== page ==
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  1. Micael's Avatar
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       #1  
    Let's kick this off right now.

    Here's a view from .

    I gotta say, he's got fire and he makes some great points. I'm not from Florida, so I can't vote for him, even if I wanted to.

    What do you feel will be the key points and winning platforms for the different parties in the coming elections?

    Feel free to unviel and endorse your favorite candidates here, even if they've not yet thrown thier hats into the ring.
    The Law of Logical Argument: Anything is possible if you don't know what you are talking about.
  2. Micael's Avatar
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       #2  


    June 6, 2010
    Democrats Skip Town Halls to Avoid Voter Rage
    By JEFF ZELENY
    BEL AIR, Md. — The reception that Representative Frank Kratovil Jr., a Democrat, received here one night last week as he faced a small group of constituents was far more pleasant than his encounters during a Congressional recess last summer.

    Then, he was hanged in effigy by protesters. This time, a round of applause was followed by a glass of chilled wine, a plate of crackers and crudités as he mingled with an invitation-only audience at the Point Breeze Credit Union, a vastly different scene than last year’s wide-open televised free-for-alls.

    The sentiment that fueled the rage during those Congressional forums is still alive in the electorate. But the opportunities for voters to openly express their displeasure, or angrily vent as video cameras roll, have been harder to come by in this election year.

    If the time-honored tradition of the political meeting is not quite dead, it seems to be teetering closer to extinction. Of the 255 Democrats who make up the majority in the House, only a handful held town-hall-style forums as legislators spent last week at home in their districts.

    It was no scheduling accident.

    With images of overheated, finger-waving crowds still seared into their minds from the discontent of last August, many Democrats heeded the advice of party leaders and tried to avoid unscripted question-and-answer sessions. The recommendations were clear: hold events in controlled settings — a bank or credit union, for example — or tour local businesses or participate in community service projects.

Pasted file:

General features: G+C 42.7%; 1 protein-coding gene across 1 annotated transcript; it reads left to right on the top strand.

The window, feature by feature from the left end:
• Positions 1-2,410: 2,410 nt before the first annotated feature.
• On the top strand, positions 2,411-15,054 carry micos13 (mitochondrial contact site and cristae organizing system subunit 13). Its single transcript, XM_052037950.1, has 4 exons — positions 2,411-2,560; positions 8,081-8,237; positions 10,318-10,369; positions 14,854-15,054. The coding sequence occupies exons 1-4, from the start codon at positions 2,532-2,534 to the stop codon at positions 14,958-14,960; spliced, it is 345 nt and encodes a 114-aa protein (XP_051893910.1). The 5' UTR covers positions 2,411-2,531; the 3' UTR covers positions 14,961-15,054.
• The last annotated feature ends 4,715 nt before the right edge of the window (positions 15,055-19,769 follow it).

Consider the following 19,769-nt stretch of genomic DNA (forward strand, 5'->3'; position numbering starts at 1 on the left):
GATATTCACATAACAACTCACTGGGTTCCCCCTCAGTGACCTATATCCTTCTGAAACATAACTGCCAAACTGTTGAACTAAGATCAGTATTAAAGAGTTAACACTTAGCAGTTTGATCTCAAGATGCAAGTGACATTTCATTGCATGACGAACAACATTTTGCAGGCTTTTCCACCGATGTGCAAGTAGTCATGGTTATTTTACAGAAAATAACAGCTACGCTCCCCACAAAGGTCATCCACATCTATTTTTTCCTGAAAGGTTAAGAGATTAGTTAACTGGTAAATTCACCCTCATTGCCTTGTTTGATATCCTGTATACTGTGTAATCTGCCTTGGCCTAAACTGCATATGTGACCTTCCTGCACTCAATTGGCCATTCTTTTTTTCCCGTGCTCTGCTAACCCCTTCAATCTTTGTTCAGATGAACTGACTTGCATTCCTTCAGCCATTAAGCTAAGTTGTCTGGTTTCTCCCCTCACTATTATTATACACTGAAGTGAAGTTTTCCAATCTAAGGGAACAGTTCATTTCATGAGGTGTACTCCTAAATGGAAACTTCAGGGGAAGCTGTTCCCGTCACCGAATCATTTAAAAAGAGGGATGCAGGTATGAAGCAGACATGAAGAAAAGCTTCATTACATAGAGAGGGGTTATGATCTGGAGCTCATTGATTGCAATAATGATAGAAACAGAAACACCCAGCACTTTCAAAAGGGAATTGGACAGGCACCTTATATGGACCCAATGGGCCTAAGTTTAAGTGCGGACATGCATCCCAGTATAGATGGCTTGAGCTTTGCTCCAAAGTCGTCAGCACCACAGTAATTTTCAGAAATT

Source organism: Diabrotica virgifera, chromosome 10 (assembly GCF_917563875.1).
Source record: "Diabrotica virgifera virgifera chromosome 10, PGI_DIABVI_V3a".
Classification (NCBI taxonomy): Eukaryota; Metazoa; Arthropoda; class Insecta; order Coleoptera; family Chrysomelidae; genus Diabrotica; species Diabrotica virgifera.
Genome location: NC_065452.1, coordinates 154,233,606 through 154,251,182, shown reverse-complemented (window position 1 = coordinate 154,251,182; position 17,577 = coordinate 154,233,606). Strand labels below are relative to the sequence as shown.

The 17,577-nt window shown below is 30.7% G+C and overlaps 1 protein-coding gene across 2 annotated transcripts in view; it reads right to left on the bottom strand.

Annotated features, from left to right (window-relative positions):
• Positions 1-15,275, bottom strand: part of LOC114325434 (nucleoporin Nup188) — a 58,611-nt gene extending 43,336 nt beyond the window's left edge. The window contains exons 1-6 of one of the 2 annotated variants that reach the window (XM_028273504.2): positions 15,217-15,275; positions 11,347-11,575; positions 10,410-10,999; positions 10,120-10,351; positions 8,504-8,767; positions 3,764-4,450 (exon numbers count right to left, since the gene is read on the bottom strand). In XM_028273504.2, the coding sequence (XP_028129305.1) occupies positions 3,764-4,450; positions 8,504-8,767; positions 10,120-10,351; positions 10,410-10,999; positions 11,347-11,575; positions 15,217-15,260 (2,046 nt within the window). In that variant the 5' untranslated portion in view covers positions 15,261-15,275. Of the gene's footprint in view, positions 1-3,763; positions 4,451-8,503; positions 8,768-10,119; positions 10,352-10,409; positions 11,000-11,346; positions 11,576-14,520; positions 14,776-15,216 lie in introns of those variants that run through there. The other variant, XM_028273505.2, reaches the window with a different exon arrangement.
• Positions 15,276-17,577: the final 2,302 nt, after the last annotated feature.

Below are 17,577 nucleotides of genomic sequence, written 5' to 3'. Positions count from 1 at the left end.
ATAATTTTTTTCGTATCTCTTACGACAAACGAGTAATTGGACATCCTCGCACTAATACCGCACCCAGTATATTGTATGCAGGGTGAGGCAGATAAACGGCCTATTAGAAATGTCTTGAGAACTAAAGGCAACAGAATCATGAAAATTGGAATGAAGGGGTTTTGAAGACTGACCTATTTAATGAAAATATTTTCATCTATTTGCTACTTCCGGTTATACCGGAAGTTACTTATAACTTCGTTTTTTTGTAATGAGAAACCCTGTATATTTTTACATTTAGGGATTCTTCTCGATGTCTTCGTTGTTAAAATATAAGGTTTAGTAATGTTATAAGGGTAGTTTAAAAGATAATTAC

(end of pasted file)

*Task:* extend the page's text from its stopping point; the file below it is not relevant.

And to reach thousands of constituents at a time, without the worry of being snared in an angry confrontation with voters, more lawmakers are also taking part in a fast-growing trend: the telephone town meeting, where chances are remote that a testy exchange will wind up on YouTube.

    For incumbents of both parties facing challenging re-election bids, few things receive more scrutiny than how, when and where they interact with voters. Many members of Congress err on the side of being visible, but not too visible, and make only a few public appearances while they are back in their districts.

    In New Hampshire, where open political meetings are deeply ingrained in the state’s traditions, Representative Carol Shea-Porter’s campaign Web site had this message for visitors: “No upcoming events scheduled. Please visit us again soon!”

    Ms. Shea-Porter, a Democrat, attended a state convention of letter carriers on Saturday, but she did not hold a town-hall-style meeting during the Congressional recess. In 2006, when she was an underdog candidate for the House, she often showed up at the meetings of her Republican rival, Representative Jeb Bradley, to question him about Iraq.

    In Iowa, where voters also are accustomed to coming face to face with elected officials, Representative Leonard L. Boswell, a Democrat, provided few opportunities for voters to see him last week. His itinerary included a groundbreaking for a new law enforcement center and a renaming ceremony for a Des Moines post office.

    In Maryland, where Mr. Kratovil endured considerable heckling last year over the health care legislation, which he ultimately opposed, he did not hold any large gatherings with voters. After returning from a visit to Afghanistan, he held two events with veterans before arriving at an evening discussion here at the credit union in Bel Air, north of Baltimore.

    “It’s dramatically different this break than it was in August of last year,” Mr. Kratovil said in an interview after he finished speaking about financial regulatory legislation. “At town halls, there was a group of people who were there to disrupt, purely politically driven, not there because they wanted to get answers or discuss the issues.”

    Mr. Kratovil said seeing voters in their workplace, or in casual settings like soccer fields, actually provided a broader sampling of public opinion than simply holding formal town-hall-style meetings, which often attract only political activists.